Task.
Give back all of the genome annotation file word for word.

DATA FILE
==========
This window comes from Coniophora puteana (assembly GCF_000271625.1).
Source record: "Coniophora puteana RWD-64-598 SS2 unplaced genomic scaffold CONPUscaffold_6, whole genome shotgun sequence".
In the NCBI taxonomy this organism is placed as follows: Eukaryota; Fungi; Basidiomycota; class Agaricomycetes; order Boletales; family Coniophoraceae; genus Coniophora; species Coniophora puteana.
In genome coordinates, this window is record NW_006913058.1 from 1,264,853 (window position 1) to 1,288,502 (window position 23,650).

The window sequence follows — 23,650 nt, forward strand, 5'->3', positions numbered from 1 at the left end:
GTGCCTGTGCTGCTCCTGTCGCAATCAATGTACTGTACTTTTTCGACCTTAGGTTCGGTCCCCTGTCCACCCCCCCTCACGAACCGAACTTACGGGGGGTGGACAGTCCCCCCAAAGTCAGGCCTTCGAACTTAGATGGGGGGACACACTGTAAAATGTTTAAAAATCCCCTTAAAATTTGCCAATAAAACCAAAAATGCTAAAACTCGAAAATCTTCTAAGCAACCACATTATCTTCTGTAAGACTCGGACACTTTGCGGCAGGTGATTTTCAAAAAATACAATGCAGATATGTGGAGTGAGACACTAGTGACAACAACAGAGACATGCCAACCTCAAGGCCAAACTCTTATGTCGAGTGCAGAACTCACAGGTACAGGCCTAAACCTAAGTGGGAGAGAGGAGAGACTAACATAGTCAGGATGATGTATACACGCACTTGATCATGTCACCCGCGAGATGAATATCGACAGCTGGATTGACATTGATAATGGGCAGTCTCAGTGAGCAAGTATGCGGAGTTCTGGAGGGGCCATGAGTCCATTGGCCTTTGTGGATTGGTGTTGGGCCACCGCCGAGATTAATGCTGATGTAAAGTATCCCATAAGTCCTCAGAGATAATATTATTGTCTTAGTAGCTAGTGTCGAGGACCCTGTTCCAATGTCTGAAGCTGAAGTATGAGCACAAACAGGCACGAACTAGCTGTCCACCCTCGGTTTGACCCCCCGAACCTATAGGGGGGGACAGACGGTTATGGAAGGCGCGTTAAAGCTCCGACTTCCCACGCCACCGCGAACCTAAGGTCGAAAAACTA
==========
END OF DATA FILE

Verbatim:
This window comes from Coniophora puteana (assembly GCF_000271625.1).
Source record: "Coniophora puteana RWD-64-598 SS2 unplaced genomic scaffold CONPUscaffold_6, whole genome shotgun sequence".
In the NCBI taxonomy this organism is placed as follows: Eukaryota; Fungi; Basidiomycota; class Agaricomycetes; order Boletales; family Coniophoraceae; genus Coniophora; species Coniophora puteana.
In genome coordinates, this window is record NW_006913058.1 from 1,264,853 (window position 1) to 1,288,502 (window position 23,650).

The window sequence follows — 23,650 nt, forward strand, 5'->3', positions numbered from 1 at the left end:
GTGCCTGTGCTGCTCCTGTCGCAATCAATGTACTGTACTTTTTCGACCTTAGGTTCGGTCCCCTGTCCACCCCCCCTCACGAACCGAACTTACGGGGGGTGGACAGTCCCCCCAAAGTCAGGCCTTCGAACTTAGATGGGGGGACACACTGTAAAATGTTTAAAAATCCCCTTAAAATTTGCCAATAAAACCAAAAATGCTAAAACTCGAAAATCTTCTAAGCAACCACATTATCTTCTGTAAGACTCGGACACTTTGCGGCAGGTGATTTTCAAAAAATACAATGCAGATATGTGGAGTGAGACACTAGTGACAACAACAGAGACATGCCAACCTCAAGGCCAAACTCTTATGTCGAGTGCAGAACTCACAGGTACAGGCCTAAACCTAAGTGGGAGAGAGGAGAGACTAACATAGTCAGGATGATGTATACACGCACTTGATCATGTCACCCGCGAGATGAATATCGACAGCTGGATTGACATTGATAATGGGCAGTCTCAGTGAGCAAGTATGCGGAGTTCTGGAGGGGCCATGAGTCCATTGGCCTTTGTGGATTGGTGTTGGGCCACCGCCGAGATTAATGCTGATGTAAAGTATCCCATAAGTCCTCAGAGATAATATTATTGTCTTAGTAGCTAGTGTCGAGGACCCTGTTCCAATGTCTGAAGCTGAAGTATGAGCACAAACAGGCACGAACTAGCTGTCCACCCTCGGTTTGACCCCCCGAACCTATAGGGGGGGACAGACGGTTATGGAAGGCGCGTTAAAGCTCCGACTTCCCACGCCACCGCGAACCTAAGGTCGAAAAACTA